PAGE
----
Helpful Pet Tips for the Fall Season


#1. Watch out for ticks in fall

Just because fall is here doesn’t mean that ticks aren’t still lurking. Many species of ticks are active even into the winter and can survive the first frost.

Get rid of tick hangouts such as leaf and garden litter, where ticks can sometimes survive even into winter.

Check your pets for ticks whenever they have been outside

Continue using tick control and repellent products, especially if you spend a lot of time outdoors.

#2. Beware rat poison and other rodenticides

Fall is the time of year when mice, rats, and other rodents begin to invade the home. Be careful when it comes to mouse traps and rodenticides like rat and mouse poison. Unfortunately many poisons that are currently on the market can be very harmful to dogs and cats. Direct ingestion can be deadly.  Talk to your veterinarian about methods of pest control that are safe for your pets.

Even if you don’t have a rodent problem or choose to deal with mice and rats humanely using live traps, you never know what methods your neighbors are using. The carcasses of rodents that have been killed by rodenticides can also be dangerous, so if you see the telltale tail dangling from your pet’s mouth, make sure he drops it and keep an eye on him, and if you think your pet has eaten any of the rodent, contact your veterinarian immediately.

#3. Mushroom Madness

In some areas of the country Fall is prime season for mushrooms. While most  are perfectly safe, there’s a small percentage that are highly toxic to both pets and people. Check your backyard for mushrooms and remove any questionable fungi. If you think your pet has gobbled up a toxic mushroom, contact the ASCPA Animal Poison Control Center immediately!


#4. Up the Feedings

Cold weather means more energy is needed to stay warm, check with your veterinarian to see if your pup may need more food in the winter.

#5. Watch out for antifreeze toxicity

In preparing for the winter months ahead, people tend to use fall to winterize their cars. This often involves changing fluids such as antifreeze, which can be deadly for pets.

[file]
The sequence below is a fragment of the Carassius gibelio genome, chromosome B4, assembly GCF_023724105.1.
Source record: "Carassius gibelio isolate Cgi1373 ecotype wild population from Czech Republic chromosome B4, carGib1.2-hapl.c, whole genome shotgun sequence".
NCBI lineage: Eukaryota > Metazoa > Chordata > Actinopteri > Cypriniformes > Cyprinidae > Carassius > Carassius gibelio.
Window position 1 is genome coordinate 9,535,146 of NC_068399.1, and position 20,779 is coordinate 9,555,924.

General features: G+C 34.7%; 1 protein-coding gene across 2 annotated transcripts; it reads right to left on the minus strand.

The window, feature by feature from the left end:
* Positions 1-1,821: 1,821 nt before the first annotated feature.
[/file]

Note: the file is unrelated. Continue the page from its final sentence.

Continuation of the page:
The ethylene glycol in antifreeze that has a sickly-sweet smell that is appetizing to pets. That’s why it’s important to clean up spills immediately and make sure your pets steer clear of the garage while you’re working on your vehicle.


#6. Beware chocolate and hearty foods

Halloween and Thanksgiving are prime fall holidays that can pose food threats for dogs. It is important to make sure your pets don’t get into any foods that can make them sick; for dogs, this means chocolate, grapes, and raisins are off limits because they are toxic.

Just because some foods aren’t technically considered toxic to pets doesn’t mean they’re safe. Rich, high-fat foods can cause stomach problems such as diarrhea and gastroenteritis and even more serious conditions like pancreatitis. Also, think about small food items that can be choking hazards, like turkey bones around Thanksgiving.  Talk to your veterinarian to make sure you know what’s safe and what’s not.

The good news is there are plenty of good fall foods like pumpkin which is a happy and healthy treat for your pet.


#7. Be careful with decorations

It seems almost everyone likes to decorate for fall and winter holidays. While this festive time looks great these decorations can pose a threat to our pets. Loose wires can electrocute, not to mention the toxic substances and choking hazards that are abound. Keep your pet away from outdoor displays ensuring they have a decoration free space to roam.


Watch Out for These Easter-Time Pet Hazards